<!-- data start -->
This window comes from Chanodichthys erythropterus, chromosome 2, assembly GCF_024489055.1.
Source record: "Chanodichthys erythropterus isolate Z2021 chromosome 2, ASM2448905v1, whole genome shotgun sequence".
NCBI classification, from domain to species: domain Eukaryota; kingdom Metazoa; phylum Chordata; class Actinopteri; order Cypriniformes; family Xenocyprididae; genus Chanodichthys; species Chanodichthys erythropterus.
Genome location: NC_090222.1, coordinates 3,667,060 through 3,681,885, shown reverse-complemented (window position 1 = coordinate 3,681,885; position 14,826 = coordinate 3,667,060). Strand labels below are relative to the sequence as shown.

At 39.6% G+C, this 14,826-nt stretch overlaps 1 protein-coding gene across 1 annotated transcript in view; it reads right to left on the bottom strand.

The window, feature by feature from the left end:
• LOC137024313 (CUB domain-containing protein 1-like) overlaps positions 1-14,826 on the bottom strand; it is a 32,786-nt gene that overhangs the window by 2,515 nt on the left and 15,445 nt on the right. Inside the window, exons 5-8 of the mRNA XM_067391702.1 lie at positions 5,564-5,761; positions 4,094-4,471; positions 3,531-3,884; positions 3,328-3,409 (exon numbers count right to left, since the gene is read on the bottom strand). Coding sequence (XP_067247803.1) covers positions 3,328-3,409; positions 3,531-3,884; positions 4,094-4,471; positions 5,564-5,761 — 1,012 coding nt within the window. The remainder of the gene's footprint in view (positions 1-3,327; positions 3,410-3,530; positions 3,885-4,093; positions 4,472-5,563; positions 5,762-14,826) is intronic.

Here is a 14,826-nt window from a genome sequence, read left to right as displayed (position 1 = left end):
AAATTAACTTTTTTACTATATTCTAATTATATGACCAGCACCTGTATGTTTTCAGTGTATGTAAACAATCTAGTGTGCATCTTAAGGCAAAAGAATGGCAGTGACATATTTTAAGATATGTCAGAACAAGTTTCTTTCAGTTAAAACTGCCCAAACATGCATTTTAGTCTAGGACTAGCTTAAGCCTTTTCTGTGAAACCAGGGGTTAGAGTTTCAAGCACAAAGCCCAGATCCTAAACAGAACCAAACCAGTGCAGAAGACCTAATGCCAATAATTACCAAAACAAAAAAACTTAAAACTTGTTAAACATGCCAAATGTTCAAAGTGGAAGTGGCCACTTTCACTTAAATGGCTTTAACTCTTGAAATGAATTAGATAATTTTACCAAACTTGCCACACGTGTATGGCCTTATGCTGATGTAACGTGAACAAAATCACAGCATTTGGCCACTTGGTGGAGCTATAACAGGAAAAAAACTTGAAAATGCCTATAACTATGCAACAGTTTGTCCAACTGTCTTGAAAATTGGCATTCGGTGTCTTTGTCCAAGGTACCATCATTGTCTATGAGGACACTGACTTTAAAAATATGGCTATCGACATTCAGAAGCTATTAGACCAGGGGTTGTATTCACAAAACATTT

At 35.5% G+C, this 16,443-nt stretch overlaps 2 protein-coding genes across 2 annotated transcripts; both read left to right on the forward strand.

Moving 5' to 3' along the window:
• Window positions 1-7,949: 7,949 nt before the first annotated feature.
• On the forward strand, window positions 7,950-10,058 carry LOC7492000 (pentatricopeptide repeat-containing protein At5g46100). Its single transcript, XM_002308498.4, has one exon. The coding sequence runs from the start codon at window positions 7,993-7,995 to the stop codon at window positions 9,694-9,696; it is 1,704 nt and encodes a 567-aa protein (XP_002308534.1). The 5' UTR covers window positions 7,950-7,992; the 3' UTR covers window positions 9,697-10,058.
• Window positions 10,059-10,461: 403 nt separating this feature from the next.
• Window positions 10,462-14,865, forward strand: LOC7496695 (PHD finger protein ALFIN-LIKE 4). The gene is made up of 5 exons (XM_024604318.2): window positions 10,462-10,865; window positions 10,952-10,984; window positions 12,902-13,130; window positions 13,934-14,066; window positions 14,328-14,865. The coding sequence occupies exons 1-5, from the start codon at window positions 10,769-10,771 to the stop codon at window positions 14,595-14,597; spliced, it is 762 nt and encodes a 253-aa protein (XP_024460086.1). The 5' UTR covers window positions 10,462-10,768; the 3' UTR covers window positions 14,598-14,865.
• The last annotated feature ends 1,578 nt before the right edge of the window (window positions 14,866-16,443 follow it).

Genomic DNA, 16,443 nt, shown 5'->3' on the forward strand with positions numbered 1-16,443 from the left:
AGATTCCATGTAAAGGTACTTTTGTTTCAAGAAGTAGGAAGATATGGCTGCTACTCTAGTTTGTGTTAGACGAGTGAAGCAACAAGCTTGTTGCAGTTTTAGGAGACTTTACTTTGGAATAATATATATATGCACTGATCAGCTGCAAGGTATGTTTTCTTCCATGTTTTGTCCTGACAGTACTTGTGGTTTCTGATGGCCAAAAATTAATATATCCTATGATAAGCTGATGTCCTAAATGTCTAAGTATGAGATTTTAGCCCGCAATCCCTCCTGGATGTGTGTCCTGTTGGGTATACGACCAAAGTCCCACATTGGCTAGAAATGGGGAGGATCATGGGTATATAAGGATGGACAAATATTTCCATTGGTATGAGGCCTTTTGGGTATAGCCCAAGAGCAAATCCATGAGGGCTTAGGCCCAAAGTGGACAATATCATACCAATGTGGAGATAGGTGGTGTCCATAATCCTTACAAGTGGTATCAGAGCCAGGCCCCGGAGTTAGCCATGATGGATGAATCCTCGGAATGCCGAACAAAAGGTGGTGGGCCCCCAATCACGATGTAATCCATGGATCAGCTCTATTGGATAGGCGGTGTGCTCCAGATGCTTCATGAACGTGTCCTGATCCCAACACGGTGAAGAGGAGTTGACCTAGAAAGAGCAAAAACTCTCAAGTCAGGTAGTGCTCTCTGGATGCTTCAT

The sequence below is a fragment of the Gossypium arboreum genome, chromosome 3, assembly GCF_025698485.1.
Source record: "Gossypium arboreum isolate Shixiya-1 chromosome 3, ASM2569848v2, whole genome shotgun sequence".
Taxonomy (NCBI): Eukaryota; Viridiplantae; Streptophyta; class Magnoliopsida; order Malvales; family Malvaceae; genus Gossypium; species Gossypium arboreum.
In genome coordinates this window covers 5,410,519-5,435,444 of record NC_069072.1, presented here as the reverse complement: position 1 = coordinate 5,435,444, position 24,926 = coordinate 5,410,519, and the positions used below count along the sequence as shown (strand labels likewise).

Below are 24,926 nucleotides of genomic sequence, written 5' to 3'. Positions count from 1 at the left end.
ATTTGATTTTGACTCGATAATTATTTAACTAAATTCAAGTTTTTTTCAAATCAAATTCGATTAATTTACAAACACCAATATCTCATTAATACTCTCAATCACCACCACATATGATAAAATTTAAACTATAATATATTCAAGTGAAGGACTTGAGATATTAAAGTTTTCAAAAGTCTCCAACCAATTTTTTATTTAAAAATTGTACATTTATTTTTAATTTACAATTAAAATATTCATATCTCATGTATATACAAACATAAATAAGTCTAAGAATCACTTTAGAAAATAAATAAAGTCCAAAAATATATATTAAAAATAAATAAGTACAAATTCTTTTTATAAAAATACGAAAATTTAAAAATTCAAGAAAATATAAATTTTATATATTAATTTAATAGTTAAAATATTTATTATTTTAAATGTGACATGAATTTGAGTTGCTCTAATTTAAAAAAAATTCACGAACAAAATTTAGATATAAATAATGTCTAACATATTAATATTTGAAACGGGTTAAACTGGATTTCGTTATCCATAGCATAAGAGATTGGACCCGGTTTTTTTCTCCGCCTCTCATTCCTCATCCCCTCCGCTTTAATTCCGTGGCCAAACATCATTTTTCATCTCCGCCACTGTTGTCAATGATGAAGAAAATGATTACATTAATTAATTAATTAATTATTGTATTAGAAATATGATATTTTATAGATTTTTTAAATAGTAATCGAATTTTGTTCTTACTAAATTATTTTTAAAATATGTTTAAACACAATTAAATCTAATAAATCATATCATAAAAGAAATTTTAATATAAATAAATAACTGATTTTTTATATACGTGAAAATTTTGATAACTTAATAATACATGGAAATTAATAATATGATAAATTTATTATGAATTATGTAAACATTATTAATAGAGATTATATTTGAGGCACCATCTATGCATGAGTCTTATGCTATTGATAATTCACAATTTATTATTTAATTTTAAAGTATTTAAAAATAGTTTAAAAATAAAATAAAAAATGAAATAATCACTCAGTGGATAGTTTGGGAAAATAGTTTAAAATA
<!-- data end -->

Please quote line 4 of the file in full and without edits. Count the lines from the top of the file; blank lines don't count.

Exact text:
Genome location: NC_090222.1, coordinates 3,667,060 through 3,681,885, shown reverse-complemented (window position 1 = coordinate 3,681,885; position 14,826 = coordinate 3,667,060). Strand labels below are relative to the sequence as shown.